OMS PHASE IV ACTION PLAN

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Document Number (FOIA) /ESDN (CREST): 
CIA-RDP85B01152R000901240027-5
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RIPPUB
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S
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16
Document Creation Date: 
December 21, 2016
Document Release Date: 
June 13, 2008
Sequence Number: 
27
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Publication Date: 
June 29, 1983
Content Type: 
MEMO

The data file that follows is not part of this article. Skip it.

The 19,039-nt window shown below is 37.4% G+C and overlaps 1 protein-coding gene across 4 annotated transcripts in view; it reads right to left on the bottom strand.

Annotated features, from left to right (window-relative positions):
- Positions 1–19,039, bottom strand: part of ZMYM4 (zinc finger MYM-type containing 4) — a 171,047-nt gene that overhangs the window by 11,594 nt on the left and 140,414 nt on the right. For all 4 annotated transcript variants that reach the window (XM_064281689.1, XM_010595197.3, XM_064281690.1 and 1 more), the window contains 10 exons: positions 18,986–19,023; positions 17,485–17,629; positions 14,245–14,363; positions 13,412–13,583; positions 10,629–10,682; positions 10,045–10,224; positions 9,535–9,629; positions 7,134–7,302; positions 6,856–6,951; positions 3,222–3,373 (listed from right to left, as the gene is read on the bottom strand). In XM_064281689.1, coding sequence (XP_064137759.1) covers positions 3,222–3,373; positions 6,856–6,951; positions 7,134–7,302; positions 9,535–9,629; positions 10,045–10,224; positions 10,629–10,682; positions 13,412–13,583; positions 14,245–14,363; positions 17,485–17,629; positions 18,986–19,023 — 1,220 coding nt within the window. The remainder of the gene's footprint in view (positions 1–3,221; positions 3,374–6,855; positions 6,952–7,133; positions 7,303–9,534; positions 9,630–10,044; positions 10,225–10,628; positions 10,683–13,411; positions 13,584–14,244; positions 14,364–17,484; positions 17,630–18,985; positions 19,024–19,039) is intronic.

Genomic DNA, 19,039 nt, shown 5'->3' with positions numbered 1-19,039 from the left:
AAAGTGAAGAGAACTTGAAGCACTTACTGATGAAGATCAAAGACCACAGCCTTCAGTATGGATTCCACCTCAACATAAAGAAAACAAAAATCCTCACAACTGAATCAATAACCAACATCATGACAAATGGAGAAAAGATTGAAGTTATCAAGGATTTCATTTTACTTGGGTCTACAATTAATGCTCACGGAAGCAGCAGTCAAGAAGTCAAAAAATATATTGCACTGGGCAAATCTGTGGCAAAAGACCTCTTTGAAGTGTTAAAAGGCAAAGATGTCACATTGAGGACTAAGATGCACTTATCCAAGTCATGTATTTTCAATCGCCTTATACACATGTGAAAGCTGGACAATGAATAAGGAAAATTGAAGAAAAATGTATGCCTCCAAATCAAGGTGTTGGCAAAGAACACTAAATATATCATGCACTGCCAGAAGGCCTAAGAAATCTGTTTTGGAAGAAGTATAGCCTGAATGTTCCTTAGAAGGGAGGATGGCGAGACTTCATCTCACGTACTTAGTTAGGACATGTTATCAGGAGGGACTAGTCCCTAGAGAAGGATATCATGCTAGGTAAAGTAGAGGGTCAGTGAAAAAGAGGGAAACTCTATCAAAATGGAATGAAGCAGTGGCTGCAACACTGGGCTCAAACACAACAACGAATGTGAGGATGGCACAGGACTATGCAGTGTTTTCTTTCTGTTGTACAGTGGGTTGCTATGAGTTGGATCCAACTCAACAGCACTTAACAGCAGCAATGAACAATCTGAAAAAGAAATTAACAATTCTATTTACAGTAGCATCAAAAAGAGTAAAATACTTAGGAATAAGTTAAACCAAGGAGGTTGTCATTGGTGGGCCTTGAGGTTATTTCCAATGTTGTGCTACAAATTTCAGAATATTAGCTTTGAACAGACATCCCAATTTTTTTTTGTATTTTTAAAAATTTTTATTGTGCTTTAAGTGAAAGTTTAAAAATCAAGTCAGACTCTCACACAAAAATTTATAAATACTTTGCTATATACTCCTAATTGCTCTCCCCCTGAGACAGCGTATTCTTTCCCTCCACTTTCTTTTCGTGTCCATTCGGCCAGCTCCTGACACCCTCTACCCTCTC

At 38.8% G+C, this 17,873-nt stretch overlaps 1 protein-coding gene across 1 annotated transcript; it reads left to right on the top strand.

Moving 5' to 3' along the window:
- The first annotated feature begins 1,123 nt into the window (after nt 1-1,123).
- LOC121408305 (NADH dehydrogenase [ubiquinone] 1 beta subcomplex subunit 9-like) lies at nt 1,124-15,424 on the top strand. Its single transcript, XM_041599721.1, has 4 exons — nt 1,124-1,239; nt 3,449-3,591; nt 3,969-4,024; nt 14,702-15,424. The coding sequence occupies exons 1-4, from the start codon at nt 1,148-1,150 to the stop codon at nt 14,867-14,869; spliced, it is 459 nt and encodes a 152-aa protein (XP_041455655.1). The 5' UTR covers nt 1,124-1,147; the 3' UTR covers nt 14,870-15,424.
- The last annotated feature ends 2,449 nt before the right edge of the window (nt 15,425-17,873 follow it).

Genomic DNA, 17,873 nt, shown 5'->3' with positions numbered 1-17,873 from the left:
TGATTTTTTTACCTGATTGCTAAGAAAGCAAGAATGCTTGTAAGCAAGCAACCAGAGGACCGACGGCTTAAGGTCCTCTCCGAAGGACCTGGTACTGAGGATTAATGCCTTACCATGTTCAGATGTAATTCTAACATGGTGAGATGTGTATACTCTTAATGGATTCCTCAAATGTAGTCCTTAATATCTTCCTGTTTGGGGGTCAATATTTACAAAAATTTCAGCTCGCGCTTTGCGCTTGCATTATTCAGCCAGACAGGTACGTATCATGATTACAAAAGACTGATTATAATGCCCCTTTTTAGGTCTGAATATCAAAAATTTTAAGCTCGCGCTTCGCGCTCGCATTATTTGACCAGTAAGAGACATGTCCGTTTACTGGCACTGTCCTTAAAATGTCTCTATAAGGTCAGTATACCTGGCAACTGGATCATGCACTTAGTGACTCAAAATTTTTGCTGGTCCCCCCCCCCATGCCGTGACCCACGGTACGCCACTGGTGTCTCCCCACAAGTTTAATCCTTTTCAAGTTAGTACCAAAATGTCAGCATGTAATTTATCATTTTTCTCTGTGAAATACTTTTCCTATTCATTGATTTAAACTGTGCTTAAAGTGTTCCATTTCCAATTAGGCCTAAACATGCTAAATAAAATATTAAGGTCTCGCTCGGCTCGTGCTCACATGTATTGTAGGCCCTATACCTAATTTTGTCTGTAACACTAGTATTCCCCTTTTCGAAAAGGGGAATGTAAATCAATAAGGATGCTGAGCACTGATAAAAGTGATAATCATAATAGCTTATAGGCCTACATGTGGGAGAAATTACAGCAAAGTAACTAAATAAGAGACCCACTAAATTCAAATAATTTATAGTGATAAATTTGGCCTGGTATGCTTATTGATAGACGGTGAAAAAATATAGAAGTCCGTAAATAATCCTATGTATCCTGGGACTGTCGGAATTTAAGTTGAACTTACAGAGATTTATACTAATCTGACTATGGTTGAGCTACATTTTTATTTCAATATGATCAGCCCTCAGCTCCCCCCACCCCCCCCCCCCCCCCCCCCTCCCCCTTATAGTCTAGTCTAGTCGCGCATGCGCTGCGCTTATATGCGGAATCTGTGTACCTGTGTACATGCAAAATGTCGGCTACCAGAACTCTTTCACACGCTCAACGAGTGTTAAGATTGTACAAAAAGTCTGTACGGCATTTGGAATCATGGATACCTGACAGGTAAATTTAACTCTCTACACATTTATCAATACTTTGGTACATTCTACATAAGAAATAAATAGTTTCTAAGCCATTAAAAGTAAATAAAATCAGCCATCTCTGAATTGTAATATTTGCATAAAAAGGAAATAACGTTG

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Approved For Release 2008/06/23: CIA-RDP85BO1152R000901240027-5 ROUTING AND RECORD SHEET SUBJECT: (Optional) OMS Phase IV Action Plan % FROM: Director of Medical Services EXTENSION NO. DDIA Re DATE Room 1D4061 Headquarters 29 June 1983 TO: (Officer designation, room number, and building) DATE OFFICER'S COMMENTS (Number each comment to show from whom RECEIVED FORWARDED INITIALS to whom. Draw a line across column after each comment.) eputy Director for P Administration f1v 10, 990 2. 3. R i S 4. 5. 6. 7. 8. 9. 10. 11. 12. 13. 14. 15. FORM 61 0 USE PREVIOUS 1-79 EDITIONS Approved For Release 2008/06/23: CIA-RDP85BO1152R000901240027-5 Approved For Release 2008/06/23: CIA-RDP85B01152R000901240027-5 SECRET MEMORANDUM FOR: Deputy Director for Administration FROM: Robert A. Ingram, M.D. Director of Medical Services SUBJECT: OMS Phase IV Action Plan DD/A Registry 01 REFERENCE: Memo to D/MS fr DDA dtd 21 Jan 83, Same Subject (DDA 83-0140/3) The first portion of this paper addresses the three topics listed in the attachment of the above reference. The second portion represents a general review of the timeliness and quality of OMS' overall support both at headquarters and overseas. It is my belief that OMS' current and future programs will provide a valuable nonmonetary incentive that will help retain quality employees and help in restoring the "esprit de corps" that characterized and motivated Agency employees in the past. Robert A. Ingram, M.D. SECRET This document becomes UNCLASSIFIED when separated from attachment? Approved For Release 2008/06/23: CIA-RDP85B01152R000901240027-5 Approved For Release 2008/06/23: CIA-RDP85B01152R000901240027-5 SECRET 29 June 1983 In the first paragraph of the attachment to the referenced memorandum, OMS was tasked to explore ways to offer employees more and get them to think more positively of OMS without spending more money! I have some suggestions which are predicated on the following assumptions: a. Employees will respond more positively to OMS when they perceive OMS as more responsive to their needs. I am not going to address the image problems which result from OMS conflicting responsibilities (patients' confidentiality versus management's need-to-know). b. Many Agency employees are unaware that certain OMS services are available. Although we need not assume responsibility for an employee who does not take advantage of information describing those services, we must take responsibility for making such information available. Consultative Services is in the process of producing a brochure which will cover many OMS services. Perhaps an office brochure describing all OMS services should be done. But this poses certain inherent risks. When one markets his product well, it generally leads to an increase in demand for services. This in itself is not bad; but when priority surge requirements exceed existing resources, curtailment of other functions follows. Perhaps a properly worded brochure could minimize the risk. Beyond making employees aware of what is already available, our task is also to identify how we can do more without substantially increasing resources. Personal services are by far the single largest OMS budget item. How can we increase OMS services without a corresponding increase in personal services? Rather than examining what OMS can do for employees, we might more fruitfully examine how OMS can facilitate employees doing more for their own health under the aegis of OMS. The concept that the individual is responsible for his own health has gone from acceptance to entrenchment during the past decade. In view of our limited resources, capitalizing on the self-help movement which is an integral part of that concept seems an appropriate point of departure. I would also suggest that there has been a very successful precedent within the Agency for this approach, and we should carefully examine how it might be applied to other health issues. Long before any funds were expended for an Alcohol SECRET Approved For Release 2008/06/23: CIA-RDP85B01152R000901240027-5 Approved For Release 2008/06/23: CIA-RDP85B01152R000901240027-5 SECRET. Program, AA meetings were made available to employees. OMS involvement was limited to arranging a meeting place and advising individuals that the resource was available in-house. The impact of those meetings was: a. Provision of a critical health resources within the Agency despite an almost nonexistent investment of resources; b. Occasional use of an OMS resource (Dr. Robinson) through his interest and association with group members; and c. A very positive perception of OMS among an admittedly small but steadily increasing group. Our experience with the Agency AA group (as opposed to the Agency Alcohol Program) may serve as a prototype for other equally inexpensive offerings which can address a variety of employee health concerns. The most obvious examples that come to mind would be smoking and weight control. Both have yielded very successfully in the private sector to exactly this self-help approach; in fact, they have been so well received that the founders of Weight Watchers and Smokenders have become millionaires. In addition to sponsoring and facilitating such groups, we could provide very real services by occasional use of OMS resources for further education and "inspiration" in identified fields (breathing tests at specified intervals to measure the improvement of new nonsmokers, occasional addresses by OMS physicians or consultants on various aspects of nutrition, cholesterol tests to assess positive impact of diet, etc.). The possibilities are many; in each instance, the increased demand on existing resources (particularly physician time) would be slight while the potential for improving the OMS/DA/Agency "image" would be great. But the self-help concept is not a suggestion devoid of all resource or management problems. These types of programs require professional development and guidance to insure their success and credibility. This requires resources albeit not to the extent of a more formal or conventional program. Innovative approaches, e.g., use of free public services and WAE personnel, would be necessary to stay within the criteria "without substantial investment of resources." EXPLORE GYM FOR NEW BUILDING -- PROVIDE COMPREHENSIVE PHYSICAL FITNESS PROGRAM On 13 May 1983 a memorandum (drafted by OGC in conjunction with OMS) was submitted to the Executive Director by the Director of Personnel establishing the physical fitness requirements for certain Agency positions. This memorandum with its detailed rationale removed the last legal barrier to the funding of the exercise facilities for the new Headquarters SECRET Approved For Release 2008/06/23: CIA-RDP85B01152R000901240027-5 Approved For Release 2008/06/23: CIA-RDP85B01152R000901240027-5 SECRET Building. Correspondingly, OMS and OL collaborated and included in the FY 85 OL "ongoing initiative" 704K in nonpersonal funds for FY 86 and 70K and two positions in FY 87 for the physical fitness facilities in the new building. On 24 May 1983 the Associate Deputy Director for Administration submitted a memorandum (based on four OMS recommendations) to the Chief, Building Planning Staff, OL, recommending that they provide a 5,000 square foot physical fitness room in the new building with separate shower facilities for men and women as well as an indoor track similar to that which currently exists in the Headquarters Building. The ADDA also requested OL to explore the possibility of converting one of the current loading docks into a handball/squash court after the new loading docks are constructed. After the construction of the new building is completed along with the parking areas and grading of the entire area, OL should consider the possibility of establishing a PAR Course. During the same period an advisory tour of the current Headquarters physical fitness room was made by OMS officials and an outside consultant who is an expert in exercise facilities and developing physical fitness programs. Outside of a few cosmetic recommendations some of which had previously been made to OL, the consultant felt that the present physical fitness room located in the Headquarters Building is limited in scope because of space and resource limitations. Nevertheless, OMS believes it can slowly begin to develop a modest Agency physical fitness program with the current resources and facilities. If the Agency receives approval and funds for the construction of the new building, there will be an opportunity to develop the type of facility necessary to meet health and fitness needs of the Agency and develop a more comprehensive health program unsurpassed by any other Government agency. This physical fitness program will have the objectives to: 1. provide a physical fitness education program that: a. will inform all employees of the beneficial effects of exercise and physical fitness; b. will alert them to opportunities that are available; and c. will motivate them to become actively involved. 2. evaluate the individual employee's physical status, especially the cardiovascular and neuromuscular systems. 3. prepare individualized exercise perscription based on the physical status evaluation and personal fitness goals. 4. conduct a comprehensive conditioning program that would permit participation by as many employees as possible SFeRFT Approved For Release 2008/06/23: CIA-RDP85B01152R000901240027-5 Approved For Release 2008/06/23: CIA-RDP85B01152R000901240027-5 SECRET whether open or supervised, indoors or outdoors,,with equipment or without equipment, individually or in groups', etc. 5. monitor individual progress, re-evaluate and change perscriptions as indicated. Provide feedback to the employee. 6. provide counseling for employees regarding exercise and in related areas of nutrition and weight control. The ultimate goal of these objectives will be the enhancement of the, health status, general well being and productivity of the individual employee, thereby increasing his contribution to the overall effectiveness of the CIA mission. On 14 June 1983 OMS forwarded a memorandum to the Executive Director requesting the Headquarters physical fitness room and program be transferred to OMS. This was approved by the Executive Director on 21 June 1983. SECRET Approved For Release 2008/06/23: CIA-RDP85B01152R000901240027-5 Approved For Release 2008/06/23: CIA-RDP85BO1152R000901240027-5 Approved For Release 2008/06/23: CIA-RDP85BO1152R000901240027-5 Approved For Release 2008/06/23: CIA-RDP85B01152R000901240027-5 SECRET With a few exceptions, all of the administrative reporting that is originated by OMS is in direct response to other Agency component requests, e.g., medical evaluations, productivity reports., budget and program submissions, planning papers, etc. Internal administrative reporting quarterly progress reports, biannual productivity statistics, and weekly Alcohol Program reports. There is one personnel report (Uniform Selection Guidelines New Hire Reporting) that our C/RSD seems to think is unnecessarily SECRET 25X1 25X1 Approved For Release 2008/06/23: CIA-RDP85B01152R000901240027-5 Approved For Release 2008/06/23: CIA-RDP85BO1152R000901240027-5 SECRET cumbersome and should be discontinued. On a quarterly basis, offices are required to report numerically by Job Family, race, and sex the number of professional/technical applicants the office has considered, put in process, and selected. In addition, a cumulative alphabetical name list is required so the Agency will not count an applicant more than once who is under consideration by more than one office. An individual becomes an applicant when an Agency component either: (a) reviews the individual's application materials forwarded to the component by OP, or (b) arranges an interview with the individual following review of application materials received from a source other than OP. The purpose of the report is to prevent/identify any possible adverse impact on minority recruitment. Most "application materials" reviewed are in resume form and without race or sex identifiers. It is impossible to accurately tabulate the race and sex of applicants who are considered but not put-in-process. Hence the New Hire Report is totally inaccurate and of no worth. Therefore, the Chief, RSD, recommended this report be discontinued. OMS will continue to make a concerted effort to reduce and/or curtail all unnecessary paperwork that does not contribute to the overall efficiency of its programs or functions. In both portions of this report we try to cover the efficiency, effectiveness, and timeliness of OMS functions in support of the Agency's mission. It is my opinion that OMS offers a quality professional program and the April 1981 IG Executive Summary attests to this. In addition, in November and December 1982, OMS requested examinees (after completion of their medical evaluations) to fill out survey forms giving their opinion of OMS services. The survey was for the most part complimentary, but also revealed that many Agency employees were not knowledgeable of all the services OMS offered. This "public relations" deficit was addressed in our first topic "Increased Availability of Medical Services for Employees." REFLECTIONS ON OMS' ROLE IN OPERATIONAL SUPPORT TO DIRECTORATE OF OPERATIONS It has long been recognized that DO personnel must be made aware of the variety of medical support OMS can be called upon to perform in order to aid them in advancing the Agency's mission. This became more important during the past few years with the need to replace the many Ops officers who, for whatever reason, were no longer available to the Agency. It was apparent that the many new Career Trainees were unaware of the variety of support OMS has to offer both at Headquarters and in the field. Formal orientation courses and personal contacts have been quite successful and will be continued as an on-going program. SEGRET Approved For Release 2008/06/23: CIA-RDP85BO1152R000901240027-5 Approved For Release 2008/06/23: CIA-RDP85B01152R000901240027-5 SECRET In the near future, a second RMO position will be established which is expected to further advance medical support as it has in Africa. It is OMS's hope that in the future every RMO will have an MSO assigned to him. The willingness RMO to fill in for a scientific technical collection pose ion for which the station had need is a further example of the flexibility our personnel are encouraged,to display. If the Agency's presence overseas should increase in any appreciable degree, OMS anticipates this would engender the need for an increase in medical support in the form of Medical Service Officers and/or Regional Medical Officers. Currently, there are RMO positions which will increase 25X1 position is filled in Octobgr 83. 25X1 25X1 Training While in the past it has been recognized that our Regional Medical Officers have need for in-depth operational training in order for them to supply timely and knowledgeable support to the stations, time constraints have not always permitted such training. It is now a must that all new RMOs be given adequate Ops training and at least survival language skills prior to an overseas assignment. Between tours, RMOs are receiving updated Ops training, usually in the form of tutorial courses conducted by the OTE/CID. Since January 1982, the Operation Safe Haven Emergency Medical Course has been presented to more than 750 persons from various U.S. Government groups (including CIA) assigned to high risk posts abroad. In addition, 235 persons, most of them Agency communicators, have been trained in CONUS. This program, designed to enhance the safety and well-being of all Americans assigned abroad, has been enthusiastically accepted and supported by all who have become familiar with it. The Office of Medical Services, heavily involved in the program's development from the beginning, has recently agreed to 8 SECRET Approved For Release 2008/06/23: CIA-RDP85B01152R000901240027-5 Approved For Release 2008/06/23: CIA-RDP85B01152R000901240027-5 SECRET the assignment of a Medical Services Officer to the Department of State who will be responsible for further development of the program. This two-year rotational assignment insures continued Agency input to the final development and implementation of a program designed to be in place at all U.S. Missions abroad. In the area of medical education and training, the office of Medical Services continues a heavy schedule of specially designed emergency medical and CPR courses throughout the Agency. A program of medical lectures and briefings, appropriate for the diversified needs of the Agency, continues to expand across the board. Operational Support to the Central American Task Force OMS has supported the CATF from its inception with a PCS MSO assigned with the sole responsibility of providing me ica support to the project. Supporting this individual who travels frequently to other .parts of ?Cen-ra merica on matters relating to the CATF. He is available for consultation via cable format and for the procurement of medical supplies which are not available locally. LOGS/OMS and FOD/OMS are the Headquarters' representatives on the CATF. In addition, OMS has supplied TDY MSOs for other phases of the Special Projects. Another tentative'TDY/PCS for an MSO is currently on hold but could become a reality in the near future. Continuing Medical Education Overseas Support OMS conducts medical educational programs for its employees/dependents assigned overseas. The RMOs/MSOs give briefings for all newly arrived personnel, conduct CPR training programs, and will soon be asked to lend support to the Safe Haven Program. The RMOs and MSOs are seeing and treating an increasing number of illnesses and injuries. The total number of patients seen by our RMOs in FY 82 was 9 SECRET Approved For Release 2008/06/23: CIA-RDP85B01152R000901240027-5 Approved For Release 2008/06/23: CIA-RDP85B01152R000901240027-5 SECRET HEALTH EDUCATION AND CLINICAL MEDICINE OMS is actively involved in health education for Agency employees. The Cardiopulmonary R6suscitation Program, for example, is supported by all staff members. This program is given frequently for recertification and also at the request of the various Agency components. It'is an extremely popular and on-going program. Another very popular program is the Breast Self-Examination Course utilizing audio-visual aids and breast models which contain palpable nodules. General pathology of the breast, including breast malignancy, is presented, and a question and answer session is encouraged. The Hypertension Program is an active, daily program, aimed at detecting hypertension, monitoring known hypertensive employees, and counseling employees in anti-hypertensive modalities. Because of the frequency of back problems, CAD is initiating a new program designed to inform employees about back anatomy, back problems, and the ways of preventing and treating back diseases. There have been other OMS efforts in the area of health education, such as posters, lectures, and newsletters. There are many obvious themes which need to be addressed in the health education program, relating both to problems unique to Agency employment and common to individuals employed by the Agency such as a fitness program integrated with a more sophisticated presentation of nutritional information in the cafeteria. Obtaining a gym for the new building is an appropriate step in this direction, but the requirements of our DDO personnel should mandate a much more comprehensive program to insure that they are sufficiently fit to fulfill their various assignments. Even the more sedentary Agency employees would profit from a sophisticated program of education} and exercise, both in terms of productivity and decreased morbidity and mortality. Increased coordination with FELO to insure dependents have adequate area knowledge through such mechanisms as videotapes of various aspects of overseas living, e.g., sanitation, preventive medicine, servants, etc. is another beneficial theme. OMS efforts in clinical medicine (in CONUS) are limited by legislation to routine physicals, consultative services, dispensary services (for acute or minor problems), specialty SECRET Approved For Release 2008/06/23: CIA-RDP85B01152R000901240027-5 Approved For Release 2008/06/23: CIA-RDP85B01152R000901240027-5 SECRET clinics (blood pressure, allergy), and immunizations. Total medical care is given overseas. It is not likely that additional categories of service (except in protection of sources and methods) can be identified which would still fall within our present charter. There are ways in which the present efforts can be expanded or improved, if this were desired by management and if adequate resources were made available. Some of these are already in development within the office. A more sophisticated medical history could be taken and analyzed automatically, and examinations (including the addition of new laboratory tests such as hepatitis B screening and more useful liver function tests) tailored to the age and specific occupation of the employee. Those overseas could still participate in the history phase of the routine re-evaluation by pouching in the appropriate history forms. Computer assisted programs would greatly enhance our diagnostic capability . If this were combined with something akin to the remote diagnosis capabilities envisioned in MAVIN and a more extensive laboratory assistance program (with specimens sent to the U.S.), a much more sophisticated capability could be extended to personnel and assets overseas. Within a decade or two, this will be the only way of offering medical care comparabale to that expected in the U.S, In the more immediate future, the specialty clinics could be expanded along some of the lines implicit in the comments on health education above. With respect to support in the field, the current relationship with FELO is a healthy and productive one. The opportunity for periodic meetings with DDO Division Chiefs of Personnel and other DDO division personnel, time permitting, should be encouraged. In this way, cases in the field might be identified earlier and assistance rendered in a more timely way. The opportunity for a psychiatrist to consult with employees and their families overseas holds significant promise. In addition, the staff has given more attention to the dissemination of follow-up information to the RMO din the case of med-evacs, so that responsiveness and timeliness has improved. In addition, the Psychiatric Division has greatly improved in the quality and context of information sent to RMOs concerning employees and their families at the time they are posted to new assignments. Periodic attendance of Psychiatric Division personnel at the overseas RMO conferences would further SECRET Approved For Release 2008/06/23: CIA-RDP85B01152R000901240027-5 Approved For Release 2008/06/23: CIA-RDP85B01152R000901240027-5 SECRET strengthen the link with the field. The ongoing participation in the DDO orientation of outgoing Chiefs of Station is yet another link with the field. HEALTH ROOM FACILITIES (CONUS) AND EMERGENCY CARE The dispensary at the Headquarters Building is the most active and visible health room facility and services as many as 100 employees each day. Considerable effort is given to diagnosis, treatment, and counseling. By this concerted effort, employees are not only definitively treated, but time and money are saved by this in-house medical care. Because of the increasing cost of medical care and the availability of the dispensary, more employees are taking advantage of this service. The dispensary is also well equipped for emergency cardiopulmonary care; the staff responds quickly to potential problems anywhere in the headquarters complex and is well trained in emergency care. The dispensary staff is also very active in maintaining an allergy clinic and immunization clinic. The allergy clinic is very busy and offers employees the advantage of receiving their allergy shots at work, rather than taking leave to see their private physician. The allergy clinic saves the Agency an estimated 30,000 manhours annually in work time. The satellite dispensaries are staffed by nurses and medical service officers only and offer a quality care to their respective employees commensurate with their abilities. If an employee requires the attention of a physician, he or she may be seen at the headquarters dispensary or referred to a private physician. The headquarters and satellite health facilities handle about 60,000 patient visits a year and provide 18,000 immunizations a year with the required cover documentation. SELECTING, TESTING, AND EVALUATING PERSONNEL FOR EMPLOYMENT AND REASSIGNMENT AND DEPENDENTS WHEN APPLICABLE Over the next ten years the Agency will face increased demands for foreign intelligence collection and analysis, increased security threats to its activities, a more hostile operating environment overseas, accession of covert action programs, and development of highly new complex technology. The area where OMS has a great potential contribution to make is in the recruitment, evaluation, and retention of highly-qualified and motivated personnel. Highly skilled people are not limitless, therefore the improvement in the Agency's capabilities will have to come from qualitative improvements in skills, technology, technique and management. It becomes quite apparent that OMS (CAD, PD, PSD, and SPD, in particular) will have a vital role to play in any effort to expand and improve the Agency's mission. SECRET Approved For Release 2008/06/23: CIA-RDP85B01152R000901240027-5 Approved For Release 2008/06/23: CIA-RDP85B01152R000901240027-5 SECRET The simple fact of increased numbers of applicants and a corresponding attrition rate demands that OMS not only review its applicant screening procedures with an eye toward expanding manpower and space resources, but also use automation and technology in those aspects of processing which allow substitution for the human, e.g., (a) adaptation of medical screening devices for rapid administration through a computer terminal and immediate review/profiling (by means of computer software) for evaluation and (b) substitution of technology for the human element in tasks which are largely clerical/routine in nature. The Agency's planning emphasis upon increased technology/automation also has a nonobvious impact upon OMS selection activities. Increased automation is characteristically accompanied by increased centralization,of information bases; i.e., the more efficient an information processing system becomes, through reliance upon technology, the more vulnerable it becomes. (A single individual, by means of perhaps a computer terminal, may gain access in a matter of minutes to more information than the same person, without automation, might ever have been exposed to over years of routine Agency employment.) Thus, plans for increased automation of Agency operations points up the requirement for expanded, more detailed OMS evaluation of applicants in terms of stability and reliability. Since these requirements cannot be met solely through refined evaluation techniques, it is necessary that OMS review methodologies for achieving rapid and valid integration of "all-source" data on applicants, viz., data integrated from personnel (OP) and security (OS) sources. Information-processing technology at this time seems to hold promise of meeting these requirements, and such technology is being reviewed in terms of its capabilities. The following excerpts of a summary written in defense of our CIARDS system describe the importance of a quality pre- and post-overseas medical evaluation and demonstrate the importance of the expansion of medical facilities and programs. "Employment by the CIA carries with it extraordinary health risks. These risks are inherent in both geographic and socio-political environments to which employees are assigned. SECRET Approved For Release 2008/06/23: CIA-RDP85B01152R000901240027-5 Approved For Release 2008/06/23: CIA-RDP85B01152R000901240027-5 SECRET Our personnel are asked to live and work in locales plagued by serious infectious diseases rarely if ever seen in the U.S. They must expose themselves to high risk modes of transportation, and undertake assignments under politically and militarily unstable circumstances. Inevitably these employees contract diseases and sustain injuries, sometimes fatally, almost never encountered by Americans of comparable socio-economic background. "For many of the same geographic and socio-political reasons, the medical resource available locally to deal with these problems are almost uniformly inadequate, if present at all. As a result, even "routine" medical problems often take on grave overtones; those which being as serious problems are unusually likely to prove fatal. While the Agency attempts to deal with this problem by allowing only the healthiest of its employees to undertake most overseas assignments and by providing consultative coverage by a regionally assigned physician, this falls far short of recreating the healthful medical context left behind in the U.S. As a result large numbers of employees or their families must be returned to the U.S. each year in order to receive adequate medical care. Even this heroic effort does not avoid an excessive degree of death or permanent impairment attributable solely to the nature of the assignment accepted. "In addition to these purely clinical hazards, which also impact on employees indirectly through their families illnesses, Agency personnel are confronted with psychological stresses which over the long haul extract a health toll just as great. In addition to the subtle factors of cultural translocation, and family disruption, there are not infrequently highly traumatic stress events. Scores are harassed when their Agency affiliation has become known. In the extreme case, one official was assassinated. Much more commonly employees and their families confront the more diffuse crises associated with civil disorder, terrorism, and exceptionally high local crime rate." I strongly believe the medical record makes a self-evident case for evaluating Agency personnel, especially those serving abroad. They are asked to accept unusually high risks because of their employment, and they fall victim to many of these risks. It is entirely appropriate, therefore, that medical evaluations and care be made available to Agency personnel and dependents. The risks of service abroad are directly proportional to the age and medical condition of the employee and dependents. PEOPLE ARE THE AGENCY'S MOST IMPORTANT ASSET. SECRET Approved For Release 2008/06/23: CIA-RDP85B01152R000901240027-5